, before fees and expenses, of the Russell Top 200(Reg. TM) Growth Index (the “Underlying Index”). The Fund’s investment objective and the
Underlying Index may be changed without shareholder approval.
The Underlying Index is sponsored by an organization (the “Index Provider”) that is independent of the Fund and BGFA. The Index Provider determines the composition and relative weightings of the securities in the Underlying Index and publishes information regarding the market value of the Underlying Index. The Fund’s Index Provider is Russell Investment Group (“Russell”). Additional information regarding the Index Provider is provided in the INDEX PROVIDER section of this Prospectus.
Principal Investment Strategies
The Underlying Index is a style factor weighted index that measures the performance of the largest capitalization growth sector of the U.S. equity market. It is a subset of the Russell Top 200(Reg. TM) Index, which measures the performance of the largest capitalization sector of the U.S. equity market. The Underlying Index measures the performance of equity securities of Russell Top 200 Index issuers with relatively higher price-to-book ratios and higher forecasted growth. As of May 31, 2009, the Underlying Index represented approximately 74% of the total market value of the Russell Top 200 Index. Many issuers are represented in both the Russell Top 200 Growth Index and the Russell Top 200 Value Index.
BGFA uses a “passive” or indexing approach to try to achieve the Fund’s investment objective. Unlike many investment companies, the Fund does not try to “beat” the index it tracks and does not seek temporary defensive positions when markets decline or appear overvalued.
Indexing may eliminate the chance that the Fund will substantially outperform its Underlying Index but also may reduce some of the risks of active management, such as poor security selection. Indexing seeks to achieve lower costs and better after-tax performance by keeping portfolio turnover low in comparison to actively managed investment companies.
The Fund generally invests at least 90% of its assets in securities of the Underlying Index and in depositary receipts representing securities of the Underlying Index. The Fund may invest the remainder of its assets in securities not included in its Underlying Index but which BGFA believes will help the Fund track its Underlying Index, and in futures contracts, options on futures contracts, options and swaps as well as cash and cash equivalents, including shares of money market funds advised by BGFA.
BGFA uses a representative sampling indexing strategy to manage the Fund as described below.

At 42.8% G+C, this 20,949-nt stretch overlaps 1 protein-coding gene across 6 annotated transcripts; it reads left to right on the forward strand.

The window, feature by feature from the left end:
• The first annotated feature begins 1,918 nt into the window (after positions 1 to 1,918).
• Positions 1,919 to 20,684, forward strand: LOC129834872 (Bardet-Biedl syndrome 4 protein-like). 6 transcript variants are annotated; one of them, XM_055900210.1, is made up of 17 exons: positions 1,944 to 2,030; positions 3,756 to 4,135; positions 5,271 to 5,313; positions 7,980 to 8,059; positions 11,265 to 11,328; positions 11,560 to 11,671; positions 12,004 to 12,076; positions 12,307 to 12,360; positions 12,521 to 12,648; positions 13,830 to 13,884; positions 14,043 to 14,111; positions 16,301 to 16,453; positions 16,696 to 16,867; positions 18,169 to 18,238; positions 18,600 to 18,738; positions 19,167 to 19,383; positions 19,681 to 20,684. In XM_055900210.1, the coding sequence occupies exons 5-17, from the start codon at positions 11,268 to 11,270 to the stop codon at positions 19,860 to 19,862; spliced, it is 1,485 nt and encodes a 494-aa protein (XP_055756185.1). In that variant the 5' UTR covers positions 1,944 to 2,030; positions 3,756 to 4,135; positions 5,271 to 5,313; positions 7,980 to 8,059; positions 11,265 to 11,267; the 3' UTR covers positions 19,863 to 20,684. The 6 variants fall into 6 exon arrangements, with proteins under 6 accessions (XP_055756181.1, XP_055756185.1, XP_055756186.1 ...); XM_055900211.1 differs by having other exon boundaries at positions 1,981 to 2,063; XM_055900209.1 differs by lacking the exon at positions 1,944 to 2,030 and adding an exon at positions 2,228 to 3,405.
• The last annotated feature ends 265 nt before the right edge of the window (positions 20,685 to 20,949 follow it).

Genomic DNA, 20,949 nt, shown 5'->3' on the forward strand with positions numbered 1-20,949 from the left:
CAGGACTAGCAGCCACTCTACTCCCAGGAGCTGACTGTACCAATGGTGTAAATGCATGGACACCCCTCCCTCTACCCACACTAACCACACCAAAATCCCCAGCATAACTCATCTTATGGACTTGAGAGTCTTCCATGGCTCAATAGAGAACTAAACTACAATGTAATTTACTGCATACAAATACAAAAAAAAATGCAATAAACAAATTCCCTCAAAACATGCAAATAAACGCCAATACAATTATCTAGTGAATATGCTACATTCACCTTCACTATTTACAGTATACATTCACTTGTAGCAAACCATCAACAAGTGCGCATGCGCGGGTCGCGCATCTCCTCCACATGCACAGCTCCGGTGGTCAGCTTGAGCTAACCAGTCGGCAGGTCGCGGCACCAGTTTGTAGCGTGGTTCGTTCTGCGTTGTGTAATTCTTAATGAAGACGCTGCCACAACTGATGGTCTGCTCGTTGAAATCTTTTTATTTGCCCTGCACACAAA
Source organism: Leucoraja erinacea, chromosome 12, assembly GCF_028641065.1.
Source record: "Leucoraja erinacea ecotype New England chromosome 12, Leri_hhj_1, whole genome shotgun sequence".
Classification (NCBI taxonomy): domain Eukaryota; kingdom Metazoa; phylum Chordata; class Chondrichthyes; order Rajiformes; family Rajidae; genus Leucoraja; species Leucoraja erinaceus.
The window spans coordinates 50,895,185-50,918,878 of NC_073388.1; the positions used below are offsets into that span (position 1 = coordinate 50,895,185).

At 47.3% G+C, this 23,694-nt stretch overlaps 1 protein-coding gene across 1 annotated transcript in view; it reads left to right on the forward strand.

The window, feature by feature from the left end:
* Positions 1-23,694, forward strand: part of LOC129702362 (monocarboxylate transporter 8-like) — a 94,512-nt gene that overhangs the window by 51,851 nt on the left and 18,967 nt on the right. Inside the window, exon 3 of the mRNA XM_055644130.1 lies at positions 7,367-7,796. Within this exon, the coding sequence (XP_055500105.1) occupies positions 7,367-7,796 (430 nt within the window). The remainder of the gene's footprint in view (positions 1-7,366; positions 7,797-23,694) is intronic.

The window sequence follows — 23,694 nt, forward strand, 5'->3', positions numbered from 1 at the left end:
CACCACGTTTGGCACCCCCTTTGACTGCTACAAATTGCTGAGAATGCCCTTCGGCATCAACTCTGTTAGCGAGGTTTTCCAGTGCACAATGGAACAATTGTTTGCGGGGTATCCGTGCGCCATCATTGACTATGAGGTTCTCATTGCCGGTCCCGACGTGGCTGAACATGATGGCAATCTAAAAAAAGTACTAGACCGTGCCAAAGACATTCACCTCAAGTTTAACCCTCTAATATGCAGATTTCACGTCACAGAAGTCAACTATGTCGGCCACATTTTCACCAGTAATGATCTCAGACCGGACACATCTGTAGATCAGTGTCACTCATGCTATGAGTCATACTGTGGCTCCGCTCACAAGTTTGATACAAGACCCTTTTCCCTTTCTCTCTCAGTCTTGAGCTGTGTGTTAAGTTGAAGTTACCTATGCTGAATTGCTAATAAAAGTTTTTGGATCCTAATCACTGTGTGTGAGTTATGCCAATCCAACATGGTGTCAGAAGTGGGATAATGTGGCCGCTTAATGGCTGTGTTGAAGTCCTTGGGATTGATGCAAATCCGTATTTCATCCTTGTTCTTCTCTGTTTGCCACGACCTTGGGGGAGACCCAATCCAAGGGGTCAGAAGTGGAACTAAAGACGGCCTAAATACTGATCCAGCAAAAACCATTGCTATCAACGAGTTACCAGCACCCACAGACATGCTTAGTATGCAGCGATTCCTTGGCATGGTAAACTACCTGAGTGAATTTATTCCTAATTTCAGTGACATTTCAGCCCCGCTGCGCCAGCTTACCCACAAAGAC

REPRESENTATIVE SAMPLING. “Representative sampling” is an indexing strategy that involves investing in a representative sample of securities that collectively has an investment profile similar to the Underlying Index. The securities selected are expected to have, in the aggregate, investment characteristics (based on factors such as market capitalization and industry weightings), fundamental characteristics (such as return variability and yield) and liquidity measures similar to those of the Underlying Index. The Fund may or may not hold all of the securities in the Underlying Index.
TRACKING ERROR. An index is a theoretical financial calculation while the Fund is an actual investment portfolio. The performance of the Fund and its Underlying Index may vary due to transaction costs, foreign currency valuation,
asset valuations, corporate actions (such as mergers and spin-offs), timing variances, and differences between the Fund’s portfolio and the Underlying Index resulting from legal restrictions (such as diversification requirements) that apply to the Fund but not to the Underlying Index or the use of representative sampling. “Tracking error” is the difference between the performance (return) of the Fund’s portfolio and that of its Underlying Index. BGFA expects that, over time, the Fund’s tracking error will not exceed 5%. Because the Fund uses a representative sampling indexing strategy, it can be expected to have a larger tracking error than if it used a replication indexing strategy. “Replication” is an indexing strategy in which a fund invests in substantiallyall of the securities in its underlying index in approximately the same proportions as in the underlying index.
Full filing can be found: HERE